Global Justice Center Blog

When Times Get Tough, Women’s Rights Shouldn’t Suffer

Hard times happen. They can happen anytime and anywhere. They can happen on a scale as small as a community or family or as large as an entire region or country. The causes range from economic crises to armed conflicts and everything in between. In fact, the one thing that seems to be universal about hard times is that they lead to less respect for women’s rights.

In Nepal, girls are essentially sold into slavery when their families are struggling with debt. The ethnic Tharu practice a form of indentured servitude known as “kamlari”. Tharu families struggling with extreme poverty ease their debt burdens by leasing their daughters to higher caste landlords to use as servants for as little as $30 a year. Girls as young as six enter the system and are forced to do menial labor. These girls suffer a wide range of abuses, including beatings and rape, and are not allowed to go to school. Activists have been struggling to free girls from the kamlari system but the system has persisted in isolated parts of Nepal.

In Afghanistan and Pakistan, girls are traded as a form of dispute settlement. Daughters are given to rival parties to settle disputes in a practice known as “swara” or “vani”. Swara is used to settle crimes such as murder, adultery, and kidnapping. A daughter from the family of the perpetrator (usually the girl’s father or brother) is forced to marry into the family of the victim. The girls are often quite young and the men they are forced to marry are often significantly older. Swara brides are treated terribly by their in-laws and husbands. They are treated like servants, constantly taunted, frequently beaten, and sometimes even killed.

In Niger, there is a tradition of marrying girls off at a very young age. Niger has the world’s highest rate of child marriage with approximately 50% of girls marrying before the age of fifteen, with some as young as seven. Girls are married off in exchange for dowries, including livestock and cash, which can be very helpful for families struggling with poverty. The country is currently in the middle of a hunger crisis resulting from a severe drought. Therefore, families that were already poor are now finding it even more difficult to put food on the table and there is a legitimate fear that families will begin marrying off their daughters with greater frequency and at younger ages if the crisis continues. Child brides in Niger lead difficult lives. They are often married to men who are much older, they are unable to attend school, forced to have sexual intercourse, denied freedom, beaten, and often abandoned when their polygamous husbands take younger brides. Additionally, child brides tend to be impregnated long before their bodies are ready to bear children, which often leads to serious health problems and even death.

In Madagascar, girls are frequently forced into prostitution when their families don’t have enough money to survive. In the southern region of the island, they have what is called “tsenan’ampela” (literally girls market). Families send their girls to market towns without money, forcing them to prostitute themselves at the tsenan’ampela until they have enough money to buy food and supplies for the family.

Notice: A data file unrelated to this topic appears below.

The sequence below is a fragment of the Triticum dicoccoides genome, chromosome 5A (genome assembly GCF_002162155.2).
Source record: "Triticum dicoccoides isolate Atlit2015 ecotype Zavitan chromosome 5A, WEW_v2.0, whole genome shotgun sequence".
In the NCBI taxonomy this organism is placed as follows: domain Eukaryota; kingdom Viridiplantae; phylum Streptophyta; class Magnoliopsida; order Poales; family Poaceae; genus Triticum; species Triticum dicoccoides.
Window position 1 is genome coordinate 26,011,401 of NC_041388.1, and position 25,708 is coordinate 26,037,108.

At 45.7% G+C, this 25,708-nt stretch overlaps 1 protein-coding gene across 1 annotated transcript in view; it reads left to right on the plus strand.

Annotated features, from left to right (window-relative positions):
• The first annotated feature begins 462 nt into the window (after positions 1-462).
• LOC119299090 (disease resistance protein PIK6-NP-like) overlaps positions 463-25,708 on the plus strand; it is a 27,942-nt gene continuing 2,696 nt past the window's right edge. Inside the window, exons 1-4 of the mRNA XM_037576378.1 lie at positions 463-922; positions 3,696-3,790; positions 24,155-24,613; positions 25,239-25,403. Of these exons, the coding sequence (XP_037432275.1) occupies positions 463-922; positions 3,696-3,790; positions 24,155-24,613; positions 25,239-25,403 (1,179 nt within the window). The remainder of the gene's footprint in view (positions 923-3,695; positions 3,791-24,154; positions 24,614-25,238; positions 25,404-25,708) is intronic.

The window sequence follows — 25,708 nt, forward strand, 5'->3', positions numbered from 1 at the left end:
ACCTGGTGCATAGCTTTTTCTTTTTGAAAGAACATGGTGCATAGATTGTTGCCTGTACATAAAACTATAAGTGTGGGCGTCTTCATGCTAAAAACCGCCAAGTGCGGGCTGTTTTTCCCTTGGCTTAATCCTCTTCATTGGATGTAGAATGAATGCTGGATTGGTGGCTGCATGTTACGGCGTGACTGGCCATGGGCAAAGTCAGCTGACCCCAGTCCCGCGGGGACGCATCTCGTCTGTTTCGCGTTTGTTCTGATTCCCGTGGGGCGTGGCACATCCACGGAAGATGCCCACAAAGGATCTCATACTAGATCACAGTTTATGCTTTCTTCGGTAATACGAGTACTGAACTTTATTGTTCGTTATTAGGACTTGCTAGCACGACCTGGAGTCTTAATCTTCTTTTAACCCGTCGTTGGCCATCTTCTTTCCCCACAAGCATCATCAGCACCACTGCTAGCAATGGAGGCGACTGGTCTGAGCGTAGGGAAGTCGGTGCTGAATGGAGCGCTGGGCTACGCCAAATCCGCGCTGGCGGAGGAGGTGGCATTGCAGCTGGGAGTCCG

In times of conflict, rape and sexual assault are frequently used against women as weapons of war. This is currently happening in Syria in the conflict between President Bashar al-Assad and anti-government forces. Women Under Siege has documented 81 instances of sexual assault since anti-government demonstrations began in March 2011. There is evidence that forces are targeting victims related to the Free Syrian Army as a way to punish the rebels with reports of soldiers going into houses looking for male members of the rebel forces and then raping the women. Many of the women have been killed after being assaulted, which is a tactic used in conflict zones to show complete control over the enemy.

The situations described above are just a handful of examples of how women and girls suffer disproportionately in times of hardship, and the list could go on and on. The list of excuses for these types of discrimination is equally long and includes explanations blaming culture, tradition, inevitability, and ignorance. However, the truth is that there is no excuse for sacrificing women’s rights in hard times. According to Article 1 of the Convention on the Elimination of All Forms of Discrimination Against Women (CEDAW), “discrimination against women” shall mean any distinction, exclusion or restriction made on the basis of sex which has the effect or purpose of impairing or nullifying the recognition, enjoyment or exercise by women, irrespective of their marital status, on a basis of equality of men and women, of human rights and fundamental freedoms in the political, economic, social, cultural, civil or any other field.” This broad definition of discrimination against women means that for at least the 187 countries that are a party to CEDAW, there is an obligation to ensure that women’s rights are respected and that women do not suffer disproportionately in any circumstance, including times of hardship. As such, women and girls should never be turned into a commodity and sold off when their families need food and money, and they should never brutalized for crimes they have not committed or battles they have not fought. When times get tough, women should be given an equal say in finding a solution.

Tags: Non-Discrimination, Sexual Violence & Rape, CEDAW, War Crimes/Crimes Against Humanity, Gender Equality, Reproductive Rights, United Nations, Africa, Asia, CEDAW, Torture